Daniel Dickinson (1637-99): Probate 1700


Daniel Dickinson (1637-1699): Probate 1700

Daniel's probate consists of a wrapper, a will, an inventory and two bonds. A transcript of the will and inventory is available here, which also supplies a link to the original images.

The Will

The will is fairly straightforward. Daniel was close to death - he spoke the will and could hardly sign on the 18th December 1699. He died on the 24th and was buried on the 26th.

The event looks unexpected - pneumonia perhaps, or an accident, rather than a period of long decline. However, one could argue that the July signature is already showing weakness.


His signature on the will of his sister, Isabel, in 1681.

The 'jur' above the name records that he swore as a witness.


His signature on the will of Thomas Dickinson of Woodend in July 1699


His signature on his own will in December 1699.

The Inventory

The inventory was prized on the 4th January 1700 - an unusually long time after the burial. This may reflect the size of the task or the time of year or very bad weather conditions.

The prizers were William Harrison, Henry Wood, Joseph Bowman and William Bowman. The first was almost certainly William Harrison (1639-1705) of Todhole, a farm next to Streetgate and purchased by the Dickinsons in the eighteenth century. The second, again almost certainly, was another neighbour - Henry Wood (died 1740) of Woodend, a farm purchased by the Dickinsons in the nineteenth century. His father had died only three months previously, and his daughter was to marry Daniel's grandson. The third was Joseph Bowman (1656-1724) of Lingcroft, another neighbour and Daniel's nephew. The other presumably was Joseph's brother, William Bowman (died 1722, aged 65), later of Hodyoad, another nephew, recently married.

These were all senior yeomen, and would have been able to read and write - but the bottom of the document shows that Henry Wood was the man in charge on this occasion.

The inventory has been the source of some pride in the family. The value of his chattels (a midge over £517, excluding desperate debts of £30) was larger that that of John Lamplugh of Lamplugh Hall. That pride may be misplaced - it would appear that Daniel had sold one of his Mockerkin properties, possibly to cash out for business reasons; or, in anticipation of his death, to pay for legacies. His son, John, was worth considerably less in his 1755 inventory. Furthermore, it has been said [] that financial accounts of the time tended not to distinguish between the cash holdings of a steward and that of his employer - the cash may actually have been on transit to the Lamplughs.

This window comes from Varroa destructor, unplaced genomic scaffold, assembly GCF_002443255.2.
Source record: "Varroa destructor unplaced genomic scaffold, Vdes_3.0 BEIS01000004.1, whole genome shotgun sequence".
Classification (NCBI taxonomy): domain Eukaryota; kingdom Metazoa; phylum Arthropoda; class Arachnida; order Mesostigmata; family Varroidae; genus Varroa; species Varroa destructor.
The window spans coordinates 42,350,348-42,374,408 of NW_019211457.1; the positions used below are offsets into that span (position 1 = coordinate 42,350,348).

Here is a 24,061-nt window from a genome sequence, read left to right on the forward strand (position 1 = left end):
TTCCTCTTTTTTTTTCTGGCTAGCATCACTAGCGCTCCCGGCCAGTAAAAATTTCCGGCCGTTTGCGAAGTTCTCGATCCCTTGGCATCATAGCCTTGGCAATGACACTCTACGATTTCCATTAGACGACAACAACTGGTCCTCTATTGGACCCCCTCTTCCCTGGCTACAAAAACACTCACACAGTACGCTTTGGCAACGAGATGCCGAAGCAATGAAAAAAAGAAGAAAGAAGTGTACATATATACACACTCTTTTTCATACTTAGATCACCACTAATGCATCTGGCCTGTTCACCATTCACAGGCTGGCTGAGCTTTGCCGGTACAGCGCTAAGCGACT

Whatever, he was rich for a Cumbrian that wasn't involved in the sugar plantations of the Caribbean.

A significant part of his inventory lists the normal sorts of things that one might find in any yeoman inventory of the period - furniture, utensils and other household possessions; and farm utensils, animals and crops.

The inventory mentions a Great Room (and closet), a Milkhouse (with  loft), a Backhouse (with loft), a Maids Chamber,  a Parlour, a Mens Chamber, a Dwelling House, a Smithy Shop, an Old Barn, a Garner [Granary], and a New Barn.

The New Barn

Daniel's diary and accounts for 1684 give some details of the building of the New Barn, and of the opening celebration.

[this will be written up later, possibly as a separate post]


The probate conists of two bonds - one for general purposes, and a 'child; or 'tuition' bond for his four youngest children.

His wife Ellen was the executor/administrator. She marked. This may simply may be because of age or infirmity; but, if not, demonstrates how female education was changing. Upper yeomen women of her generation generally were not literate - but their daughters were. This is partly the influence of Quakerism in the area, but more a consequence of changing needs. Just as yeomen were about to call themselves gentleman, so their ladies were expected to have social and other skills. An education now was a prerequisite for a good marriage.

The first bondsmen was John Dickinson, the heir of Streetgate. His signature is distinctive, and gradually got more elaborate. The second bondsman was Richard Tubman, Daniel's brother-in-law. A strong and confident signature.

The tuition bond provided support for Daniel's for youngest surviving children (Abigail, Joseph, Deborah and Isaac) up to the age of 21.